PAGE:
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Customer Review

9 of 10 people found the following review helpful
5.0 out of 5 stars Richard III and the Murder in The Tower., 11 Sept. 2012
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This review is from: Richard III and the Murder in the Tower (Paperback)
This excellent book deals with the one and only murder that Richard III is guilty of, namely the murder of Lord Hastings, in 1483. The book expects that readers will have some knowledge of the period and events, so therefore may not suit everyone.
Richard is a much maligned king evoking strong feelings even today. This book gives the facts, and from it emerges ( for those who are interested) a more balanced outlook of a true, King of England.
One person has pointed out that he did in fact murder members of his brothers family,( his brothers-in- law) this is true, but it was mainly as an act of self preservation. As for "The Princes" there is no proof whatsoever that they were murdered and until such times as The Queen allows the bones in Westminster be removed and examined, this will continue to be the case. I still suspect Margaret Beaufort, she was the only one to directly "gain" from their deaths, i.e. Henry VII being her son. Henry VII and Henry VIII murdered many more, and created the reputation of "The Tower" for death.
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Showing 1-4 of 4 posts in this discussion
Initial post: 25 Aug 2013 13:08:24 BDT
Pappashanga says:
'Only murder'? What about Rivers and Grey? Princes? As a criminal lawyer I find Ricardians incredibly naive.

In reply to an earlier post on 13 Dec 2013 00:32:48 GMT
The Reviewer does in fact refer to the killing of the brother-in-law (Rivers & Grey).
Much more interestingly he refers to Margaret Beaufort, sole architect of Richard's death. She made use of all her relations which included Catesby by marriage (& she did include it). He had done legal work for her and her nephew Buckingham. For her son to get his crown she had to get rid of Clarence & his son, the Princes, Buckingham, and Richard and his son. It took her 8 years, but she did it. Catesby at the battle of Bosworth but not fighting? (as Hancock suggests), yes of course, who do you think pinned Margaret's little notes to people's tents? So much the product of a frustrated woman who could not fight physically. Mentally she was unbeatable.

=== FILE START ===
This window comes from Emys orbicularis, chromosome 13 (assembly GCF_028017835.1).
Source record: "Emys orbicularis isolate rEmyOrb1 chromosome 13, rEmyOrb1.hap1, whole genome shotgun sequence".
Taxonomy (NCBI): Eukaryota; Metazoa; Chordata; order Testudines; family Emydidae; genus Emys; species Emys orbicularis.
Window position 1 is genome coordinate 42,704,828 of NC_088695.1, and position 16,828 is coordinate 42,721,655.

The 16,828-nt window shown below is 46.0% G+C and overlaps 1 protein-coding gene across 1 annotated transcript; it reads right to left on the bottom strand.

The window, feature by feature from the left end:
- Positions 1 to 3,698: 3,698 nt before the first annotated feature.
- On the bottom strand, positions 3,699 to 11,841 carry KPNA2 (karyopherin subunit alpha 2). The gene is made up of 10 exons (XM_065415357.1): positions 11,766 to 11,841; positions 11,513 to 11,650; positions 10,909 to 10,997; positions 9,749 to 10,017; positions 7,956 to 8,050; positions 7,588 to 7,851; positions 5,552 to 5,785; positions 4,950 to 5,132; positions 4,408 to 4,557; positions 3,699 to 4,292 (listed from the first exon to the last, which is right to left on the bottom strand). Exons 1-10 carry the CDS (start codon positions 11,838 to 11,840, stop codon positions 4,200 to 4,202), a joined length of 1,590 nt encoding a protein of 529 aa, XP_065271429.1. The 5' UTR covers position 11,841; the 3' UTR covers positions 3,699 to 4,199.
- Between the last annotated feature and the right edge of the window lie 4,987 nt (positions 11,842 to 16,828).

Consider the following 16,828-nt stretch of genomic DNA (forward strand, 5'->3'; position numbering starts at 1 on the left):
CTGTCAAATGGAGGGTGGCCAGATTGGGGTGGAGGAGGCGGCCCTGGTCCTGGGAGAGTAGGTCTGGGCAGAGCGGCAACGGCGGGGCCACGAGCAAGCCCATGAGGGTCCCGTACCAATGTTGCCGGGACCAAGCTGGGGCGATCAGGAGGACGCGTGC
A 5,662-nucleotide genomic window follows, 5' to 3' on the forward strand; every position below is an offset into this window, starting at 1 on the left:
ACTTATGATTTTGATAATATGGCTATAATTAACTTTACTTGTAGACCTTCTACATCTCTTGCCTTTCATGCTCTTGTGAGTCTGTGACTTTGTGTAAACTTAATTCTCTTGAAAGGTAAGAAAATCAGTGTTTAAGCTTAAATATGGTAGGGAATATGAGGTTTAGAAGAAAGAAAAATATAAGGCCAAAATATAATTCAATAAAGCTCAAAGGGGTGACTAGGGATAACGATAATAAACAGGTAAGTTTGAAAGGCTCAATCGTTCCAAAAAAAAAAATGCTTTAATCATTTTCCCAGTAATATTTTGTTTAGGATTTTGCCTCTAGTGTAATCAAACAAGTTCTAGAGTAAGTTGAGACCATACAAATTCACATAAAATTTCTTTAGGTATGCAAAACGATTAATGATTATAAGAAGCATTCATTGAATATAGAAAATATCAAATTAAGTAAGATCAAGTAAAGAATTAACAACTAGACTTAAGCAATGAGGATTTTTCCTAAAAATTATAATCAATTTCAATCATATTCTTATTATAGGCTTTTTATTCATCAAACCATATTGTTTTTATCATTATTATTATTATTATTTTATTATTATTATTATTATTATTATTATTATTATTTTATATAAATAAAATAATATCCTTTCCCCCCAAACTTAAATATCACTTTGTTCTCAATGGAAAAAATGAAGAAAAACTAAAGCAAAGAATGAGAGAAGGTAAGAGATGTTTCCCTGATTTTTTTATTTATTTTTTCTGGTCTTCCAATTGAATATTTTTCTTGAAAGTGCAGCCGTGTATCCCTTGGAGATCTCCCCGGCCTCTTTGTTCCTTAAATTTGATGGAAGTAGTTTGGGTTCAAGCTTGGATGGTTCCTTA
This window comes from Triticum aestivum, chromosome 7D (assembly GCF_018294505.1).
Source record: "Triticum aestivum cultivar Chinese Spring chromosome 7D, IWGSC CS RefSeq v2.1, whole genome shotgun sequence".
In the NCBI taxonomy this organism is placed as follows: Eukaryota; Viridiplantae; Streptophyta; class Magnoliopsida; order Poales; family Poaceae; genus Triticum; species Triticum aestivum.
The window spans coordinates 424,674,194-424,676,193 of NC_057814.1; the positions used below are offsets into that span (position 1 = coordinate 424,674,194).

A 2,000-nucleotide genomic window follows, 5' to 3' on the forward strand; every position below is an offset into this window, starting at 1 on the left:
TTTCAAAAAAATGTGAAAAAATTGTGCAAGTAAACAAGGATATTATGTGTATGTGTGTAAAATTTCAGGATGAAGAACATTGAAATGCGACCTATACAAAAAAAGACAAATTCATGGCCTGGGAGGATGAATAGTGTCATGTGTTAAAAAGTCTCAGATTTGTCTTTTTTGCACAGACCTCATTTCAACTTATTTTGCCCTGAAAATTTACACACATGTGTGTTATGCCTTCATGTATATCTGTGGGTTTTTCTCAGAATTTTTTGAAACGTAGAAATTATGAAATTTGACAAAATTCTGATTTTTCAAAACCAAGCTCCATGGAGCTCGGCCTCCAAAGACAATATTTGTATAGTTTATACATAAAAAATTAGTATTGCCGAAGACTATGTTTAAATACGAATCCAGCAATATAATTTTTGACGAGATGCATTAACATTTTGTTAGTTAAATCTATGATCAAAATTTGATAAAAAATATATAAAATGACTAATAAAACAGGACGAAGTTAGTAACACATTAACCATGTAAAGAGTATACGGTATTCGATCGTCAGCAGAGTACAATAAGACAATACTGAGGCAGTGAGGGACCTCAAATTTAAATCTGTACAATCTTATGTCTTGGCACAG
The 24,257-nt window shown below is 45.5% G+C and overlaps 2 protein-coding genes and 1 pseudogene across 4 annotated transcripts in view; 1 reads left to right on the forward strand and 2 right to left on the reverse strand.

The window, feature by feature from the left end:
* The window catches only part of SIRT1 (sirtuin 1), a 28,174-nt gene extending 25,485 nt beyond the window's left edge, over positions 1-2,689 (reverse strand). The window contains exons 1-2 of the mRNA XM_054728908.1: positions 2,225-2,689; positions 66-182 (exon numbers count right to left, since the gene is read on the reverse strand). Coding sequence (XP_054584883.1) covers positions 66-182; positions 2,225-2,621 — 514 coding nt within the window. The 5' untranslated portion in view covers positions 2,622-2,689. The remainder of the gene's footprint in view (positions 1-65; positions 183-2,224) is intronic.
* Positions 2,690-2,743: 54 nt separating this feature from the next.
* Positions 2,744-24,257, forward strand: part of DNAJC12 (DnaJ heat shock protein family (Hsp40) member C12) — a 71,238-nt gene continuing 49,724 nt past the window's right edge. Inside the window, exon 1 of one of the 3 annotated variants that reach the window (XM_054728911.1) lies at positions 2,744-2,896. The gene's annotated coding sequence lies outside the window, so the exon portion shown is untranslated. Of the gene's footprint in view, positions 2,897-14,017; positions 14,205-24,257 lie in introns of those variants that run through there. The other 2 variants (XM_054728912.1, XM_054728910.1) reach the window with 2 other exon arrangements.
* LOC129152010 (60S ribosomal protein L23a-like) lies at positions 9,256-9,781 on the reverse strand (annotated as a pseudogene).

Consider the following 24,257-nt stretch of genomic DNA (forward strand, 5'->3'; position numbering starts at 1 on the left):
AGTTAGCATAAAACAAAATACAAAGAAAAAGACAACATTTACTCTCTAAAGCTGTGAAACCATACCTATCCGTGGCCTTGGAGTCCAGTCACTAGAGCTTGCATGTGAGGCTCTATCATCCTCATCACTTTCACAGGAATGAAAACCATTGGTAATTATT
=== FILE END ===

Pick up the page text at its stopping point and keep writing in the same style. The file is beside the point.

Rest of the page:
Posted on 18 Aug 2014 04:37:43 BDT
Banditqueen says:
Just what did Margaret Beaufort have to do with the execution of William Lord Hastings ordered at the Tower directly from the lips of Richard lll? If you have read the book and realise that it is about the case around this event, then why are you babbling about the princes?

In reply to an earlier post on 18 Aug 2014 13:29:28 BDT
Yes but why did R III order the execution of Hastings, for years a good friend? Someone convinced him that Hastings was behind the attempts on his life. We are even told who that someone was: William Catesby. Catesby did legal work for Margaret Beaufort and her nephew Buckingham. One has to notice little things said by the chroniclers & letter-writers, eg. "All of Lord Hastings men become the Duke of Buckingham's men" after Hastings' execution. Such a blanket move does not happen by chance. Clearly it was pre-planned.
And for the closeness of Margaret Beaufort to the Catesbys,note that she raised his two nieces, Elizabeth & Eleanor Zouche, at her own establishment at Collyweston, & arranged their marriages. No one could say she was ungrateful. We know that just before Buckingham left Richard's train and headed off to his seat at Brecon, Margaret Beaufort had a long conversation with him. Oh to have been a fly on the wall - they both wanted R's downfall, she to put her son on the throne, Buckingham to put himself there? Who was kidding who?
The Princes of course had to be got out of the way, but this is not the subject of Hancock's book.
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